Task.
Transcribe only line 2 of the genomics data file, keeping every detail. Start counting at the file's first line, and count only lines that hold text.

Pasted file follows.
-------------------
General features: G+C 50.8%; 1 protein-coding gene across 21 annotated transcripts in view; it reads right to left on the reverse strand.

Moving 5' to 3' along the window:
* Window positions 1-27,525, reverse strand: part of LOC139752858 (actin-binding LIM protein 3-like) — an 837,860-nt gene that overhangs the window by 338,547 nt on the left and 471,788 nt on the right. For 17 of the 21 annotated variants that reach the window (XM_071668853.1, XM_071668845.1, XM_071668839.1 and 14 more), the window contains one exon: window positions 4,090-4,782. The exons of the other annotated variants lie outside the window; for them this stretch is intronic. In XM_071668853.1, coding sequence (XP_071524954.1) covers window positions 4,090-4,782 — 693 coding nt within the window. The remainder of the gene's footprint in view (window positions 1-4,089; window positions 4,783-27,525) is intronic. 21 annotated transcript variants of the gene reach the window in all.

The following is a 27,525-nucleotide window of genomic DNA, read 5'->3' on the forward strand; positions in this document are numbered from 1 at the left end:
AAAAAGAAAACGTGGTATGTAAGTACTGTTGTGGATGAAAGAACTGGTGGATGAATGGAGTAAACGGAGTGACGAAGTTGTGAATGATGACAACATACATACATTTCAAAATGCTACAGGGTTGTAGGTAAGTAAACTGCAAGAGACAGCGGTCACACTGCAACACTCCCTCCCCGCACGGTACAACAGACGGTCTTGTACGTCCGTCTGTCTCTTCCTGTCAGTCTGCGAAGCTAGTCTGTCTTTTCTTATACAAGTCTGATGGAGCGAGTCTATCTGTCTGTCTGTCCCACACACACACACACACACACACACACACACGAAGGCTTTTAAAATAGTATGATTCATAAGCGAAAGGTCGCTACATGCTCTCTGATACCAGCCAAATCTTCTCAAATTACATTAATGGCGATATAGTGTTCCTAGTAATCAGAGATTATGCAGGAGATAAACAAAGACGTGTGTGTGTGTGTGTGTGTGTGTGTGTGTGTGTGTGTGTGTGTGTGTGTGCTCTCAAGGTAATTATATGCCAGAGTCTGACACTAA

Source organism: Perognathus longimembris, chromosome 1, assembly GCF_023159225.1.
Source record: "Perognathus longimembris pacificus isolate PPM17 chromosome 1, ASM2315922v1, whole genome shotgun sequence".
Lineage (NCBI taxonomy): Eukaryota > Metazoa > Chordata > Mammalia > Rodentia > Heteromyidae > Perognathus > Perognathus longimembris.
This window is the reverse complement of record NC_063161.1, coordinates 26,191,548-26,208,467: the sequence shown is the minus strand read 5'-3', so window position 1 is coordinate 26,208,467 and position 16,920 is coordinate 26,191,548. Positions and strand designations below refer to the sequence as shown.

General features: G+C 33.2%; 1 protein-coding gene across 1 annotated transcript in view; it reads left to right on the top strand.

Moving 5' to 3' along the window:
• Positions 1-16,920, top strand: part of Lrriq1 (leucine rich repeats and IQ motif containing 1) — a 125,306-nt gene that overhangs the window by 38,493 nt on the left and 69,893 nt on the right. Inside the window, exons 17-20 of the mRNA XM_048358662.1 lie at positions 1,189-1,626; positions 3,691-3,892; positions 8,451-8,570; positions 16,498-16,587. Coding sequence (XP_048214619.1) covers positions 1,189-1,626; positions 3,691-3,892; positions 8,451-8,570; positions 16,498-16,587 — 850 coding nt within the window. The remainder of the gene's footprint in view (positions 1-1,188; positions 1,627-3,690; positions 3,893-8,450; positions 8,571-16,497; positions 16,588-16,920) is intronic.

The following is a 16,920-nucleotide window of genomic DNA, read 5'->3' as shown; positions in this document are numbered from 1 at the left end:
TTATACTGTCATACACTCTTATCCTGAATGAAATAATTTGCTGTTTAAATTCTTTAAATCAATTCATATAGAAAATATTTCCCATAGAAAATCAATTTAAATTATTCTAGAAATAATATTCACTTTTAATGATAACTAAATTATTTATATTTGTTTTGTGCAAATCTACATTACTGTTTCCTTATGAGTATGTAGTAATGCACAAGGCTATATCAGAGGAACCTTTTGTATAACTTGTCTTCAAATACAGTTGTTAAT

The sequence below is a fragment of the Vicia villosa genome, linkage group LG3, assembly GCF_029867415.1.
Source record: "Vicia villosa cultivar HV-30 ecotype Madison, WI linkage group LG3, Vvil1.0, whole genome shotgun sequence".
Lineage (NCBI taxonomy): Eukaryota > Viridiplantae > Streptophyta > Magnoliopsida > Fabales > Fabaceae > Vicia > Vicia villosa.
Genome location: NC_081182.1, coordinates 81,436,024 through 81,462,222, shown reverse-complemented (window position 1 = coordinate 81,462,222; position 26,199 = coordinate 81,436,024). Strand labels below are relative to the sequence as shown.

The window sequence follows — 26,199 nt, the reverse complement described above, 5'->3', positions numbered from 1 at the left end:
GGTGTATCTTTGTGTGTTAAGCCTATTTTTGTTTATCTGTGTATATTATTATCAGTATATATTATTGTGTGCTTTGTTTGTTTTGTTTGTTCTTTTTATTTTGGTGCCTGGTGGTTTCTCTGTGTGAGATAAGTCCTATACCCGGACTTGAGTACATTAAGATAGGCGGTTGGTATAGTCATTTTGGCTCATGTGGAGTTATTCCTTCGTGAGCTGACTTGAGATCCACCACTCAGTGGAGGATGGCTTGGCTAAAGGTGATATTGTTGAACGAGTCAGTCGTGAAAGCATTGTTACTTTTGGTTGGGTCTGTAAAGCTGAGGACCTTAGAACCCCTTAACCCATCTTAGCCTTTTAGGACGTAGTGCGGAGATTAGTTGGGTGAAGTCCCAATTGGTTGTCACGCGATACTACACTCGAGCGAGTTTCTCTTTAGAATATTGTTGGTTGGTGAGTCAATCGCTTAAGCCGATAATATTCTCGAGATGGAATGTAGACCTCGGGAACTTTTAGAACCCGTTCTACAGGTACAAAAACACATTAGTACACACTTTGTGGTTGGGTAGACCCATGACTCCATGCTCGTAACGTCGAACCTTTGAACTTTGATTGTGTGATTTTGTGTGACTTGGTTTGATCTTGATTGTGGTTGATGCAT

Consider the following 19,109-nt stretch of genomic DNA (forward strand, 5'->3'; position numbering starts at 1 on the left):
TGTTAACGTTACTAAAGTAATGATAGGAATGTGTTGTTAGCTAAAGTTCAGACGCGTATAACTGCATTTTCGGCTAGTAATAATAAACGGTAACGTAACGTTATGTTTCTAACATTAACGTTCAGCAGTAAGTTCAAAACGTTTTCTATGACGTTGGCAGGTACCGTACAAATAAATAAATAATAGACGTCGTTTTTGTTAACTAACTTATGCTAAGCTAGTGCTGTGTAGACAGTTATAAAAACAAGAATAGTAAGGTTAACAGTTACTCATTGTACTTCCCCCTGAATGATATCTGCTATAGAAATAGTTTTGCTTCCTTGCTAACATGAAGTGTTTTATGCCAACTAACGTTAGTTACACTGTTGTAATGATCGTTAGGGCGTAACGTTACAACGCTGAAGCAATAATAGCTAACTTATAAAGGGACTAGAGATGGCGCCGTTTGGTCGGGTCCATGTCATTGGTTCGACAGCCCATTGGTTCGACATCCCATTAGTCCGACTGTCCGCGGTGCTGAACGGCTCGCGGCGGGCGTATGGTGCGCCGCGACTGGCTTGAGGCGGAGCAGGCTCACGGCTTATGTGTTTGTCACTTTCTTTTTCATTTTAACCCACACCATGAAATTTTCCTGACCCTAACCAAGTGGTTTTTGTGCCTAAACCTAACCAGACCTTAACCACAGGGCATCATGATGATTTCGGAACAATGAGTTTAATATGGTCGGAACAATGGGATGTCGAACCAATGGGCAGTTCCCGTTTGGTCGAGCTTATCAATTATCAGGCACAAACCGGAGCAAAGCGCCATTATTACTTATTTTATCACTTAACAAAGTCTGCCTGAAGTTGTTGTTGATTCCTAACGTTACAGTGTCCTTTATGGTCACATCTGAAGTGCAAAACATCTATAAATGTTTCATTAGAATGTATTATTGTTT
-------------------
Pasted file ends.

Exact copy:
Moving 5' to 3' along the window: